My colleague Bill Turnier just sent along Stephen Carter's defense of "the faculty lounge" (though not this faculty lounge!), which appeared on Bloomberg.com. Here area couple of excerpts:
To believe in the faculty lounge is to believe that ideas matter, that people can and often do respond to appeals not to their self-interest but to their reason. As the economist Deirdre N. McCloskey argues persuasively in her excellent book “Bourgeois Dignity: Why Economics Can’t Explain the Modern World,” it is better ideas more than anything else that have built the West. You cannot explain the Industrial Revolution, for example, simply by “adding up the material causes.” There are reasons that some countries adopt particular technologies, laws or norms that others could but don’t. One of those reasons, McCloskey contends, is better ideas. ...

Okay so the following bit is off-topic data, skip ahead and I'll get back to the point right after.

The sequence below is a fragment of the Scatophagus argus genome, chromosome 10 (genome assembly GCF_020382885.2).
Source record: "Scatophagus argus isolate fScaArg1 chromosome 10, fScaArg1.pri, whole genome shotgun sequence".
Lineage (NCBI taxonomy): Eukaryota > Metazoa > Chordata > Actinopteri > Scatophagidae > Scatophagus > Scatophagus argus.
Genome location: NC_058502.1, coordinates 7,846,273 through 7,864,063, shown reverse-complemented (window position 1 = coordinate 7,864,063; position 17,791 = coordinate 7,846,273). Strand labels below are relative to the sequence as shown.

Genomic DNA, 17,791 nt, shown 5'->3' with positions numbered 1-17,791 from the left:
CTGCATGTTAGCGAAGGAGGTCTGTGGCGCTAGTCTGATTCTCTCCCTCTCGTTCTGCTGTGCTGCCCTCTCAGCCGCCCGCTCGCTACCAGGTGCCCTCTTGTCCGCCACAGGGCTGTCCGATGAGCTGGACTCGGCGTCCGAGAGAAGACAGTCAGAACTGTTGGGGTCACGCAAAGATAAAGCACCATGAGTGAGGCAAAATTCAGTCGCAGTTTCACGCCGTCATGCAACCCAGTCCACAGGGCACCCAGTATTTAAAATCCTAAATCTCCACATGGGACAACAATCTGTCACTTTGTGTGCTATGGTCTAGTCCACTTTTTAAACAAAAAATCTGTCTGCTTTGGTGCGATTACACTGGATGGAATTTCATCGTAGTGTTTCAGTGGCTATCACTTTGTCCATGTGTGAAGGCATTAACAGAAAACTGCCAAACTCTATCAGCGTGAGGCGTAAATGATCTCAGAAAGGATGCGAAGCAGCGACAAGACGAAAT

Why, then, this urge to attack both university faculties and the lounges where they gather for coffee and argument? One answer was offered half a century ago by Richard Hofstadter in his Pulitzer-Prize-winning “Anti-Intellectualism in American Life.” The disdain for the highly educated, he points out, stems from the supposition that the dominance of the intellectual is undemocratic.
Read the rest here. At some point I want to return to the topic of anti-intellectualism in American life. I'm not sure the problem is that academics are anti-democratic as that they are so often wrong on issues for which there is no certain answer. Throughout much of our history, the academy worked in conjunction with the powerful and the affluent, not in opposition to it. In fact, this is a key theme of University, Court, and Slave -- which I discuss in early form here.